MY_SFX=$(ip a s dev eth0 | sed -rn 's#.* fe80::([^/]+)/64 .*#\1#p')
ip addr add $UREC_PFX::$MY_SFX/64 dev $MY_IFACE

To detect the unique recovery addresses of nodes in your link (as long as their firmware is newer than 2014-05-20 and thus not affected by issue #444):

for host in $(ping6 -Lc2 ff02::1%$MY_IFACE | sed -ne "s/.* bytes from fe80::\([:0-9a-f]*\): .*/$UREC_PFX:\1/p" | sort -u); do
  ping6 -c2 -w2 $host > /dev/null && echo $host
done

To remove your computer from the unique recovery network when done:

ip addr del $UREC_PFX::$MY_SFX/64 dev $MY_IFACE

Exchanging files with a node

You may use an SCP client to upload files to a node and download files from it, e.g. with OpenSSH you may run scp FILES root@NODE_ADDRESS:/destination/path. However, please note that when using an IPv6 NODE_ADDRESS you should enclose it in brackets so that the colons do not confuse scp. For instance, to upload a new firmware image to a node's temporary directory via its recovery address you may run scp NODE_IMAGE.img.gz root@[fdbd:e804:6aa9:1::2]:/tmp.

Upgrading a node

The CONFINE node system software supports several ways of upgrading a node's firmware. Please remember that while the maintenance of the node is taking place, it is recommended to make its set state SAFE in the controller (see Putting a node into production or maintenance). This will stop and probably undeploy slivers, so you may want to warn users running slivers in your node with anticipation.

The most common methods of upgrading a CONFINE node are summarized here, but you may want to see Node upgrade for further detail, additional possibilities and handling of special cases. Also, if you have a virtual node, please check vnode for alternative upgrade methods.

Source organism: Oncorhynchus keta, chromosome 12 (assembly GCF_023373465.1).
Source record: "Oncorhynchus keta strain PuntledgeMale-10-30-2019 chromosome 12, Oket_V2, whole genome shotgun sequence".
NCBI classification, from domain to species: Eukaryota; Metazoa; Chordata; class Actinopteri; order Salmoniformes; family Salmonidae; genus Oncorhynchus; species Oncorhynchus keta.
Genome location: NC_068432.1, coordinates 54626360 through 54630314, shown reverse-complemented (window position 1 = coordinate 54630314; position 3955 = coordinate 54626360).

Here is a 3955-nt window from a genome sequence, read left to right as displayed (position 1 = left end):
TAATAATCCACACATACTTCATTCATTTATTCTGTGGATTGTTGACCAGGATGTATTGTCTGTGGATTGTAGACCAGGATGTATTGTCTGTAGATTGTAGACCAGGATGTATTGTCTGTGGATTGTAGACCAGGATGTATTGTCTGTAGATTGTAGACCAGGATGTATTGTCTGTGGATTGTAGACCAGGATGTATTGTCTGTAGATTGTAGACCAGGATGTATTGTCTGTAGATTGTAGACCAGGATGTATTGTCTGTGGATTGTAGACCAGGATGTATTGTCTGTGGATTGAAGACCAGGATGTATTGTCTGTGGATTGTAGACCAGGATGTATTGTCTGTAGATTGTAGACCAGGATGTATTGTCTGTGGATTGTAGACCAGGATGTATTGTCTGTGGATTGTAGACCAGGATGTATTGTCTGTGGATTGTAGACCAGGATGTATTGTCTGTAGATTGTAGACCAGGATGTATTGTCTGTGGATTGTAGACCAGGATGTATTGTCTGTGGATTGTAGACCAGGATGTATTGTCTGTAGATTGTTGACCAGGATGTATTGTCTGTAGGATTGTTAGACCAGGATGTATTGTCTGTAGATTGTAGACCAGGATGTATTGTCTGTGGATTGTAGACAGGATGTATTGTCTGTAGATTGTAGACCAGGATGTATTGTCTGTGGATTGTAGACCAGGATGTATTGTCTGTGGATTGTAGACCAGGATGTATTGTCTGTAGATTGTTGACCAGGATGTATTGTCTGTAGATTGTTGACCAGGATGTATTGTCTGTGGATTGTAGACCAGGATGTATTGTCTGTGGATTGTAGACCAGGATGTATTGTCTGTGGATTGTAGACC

Package-only upgrade

Te lightest upgrade method, it uses OpenWrt's package manager (OPKG) to install a newer version of the confine-system package, available at the CONFINE package repository. Both procedures below will stop the CONFINE daemon, install the package and continue the daemon without losing already deployed slivers:

  • If the node can safely reach the repository:
    1. Copy the URL of the package you want to upgrade.
    2. Enter the node as root (see Logging into a node).
    3. Run the command confine_daemon_update URL.
  • Otherwise:
    1. Download the package to your computer and copy it to the node's temporary directory /tmp (see Exchanging files with a node).
    2. Enter the node as root (see Logging into a node).
    3. Run the following commands:
confine_daemon_stop
opkg --force-depends install /tmp/confine-system_VERSION_x86.ipk
confine_daemon_continue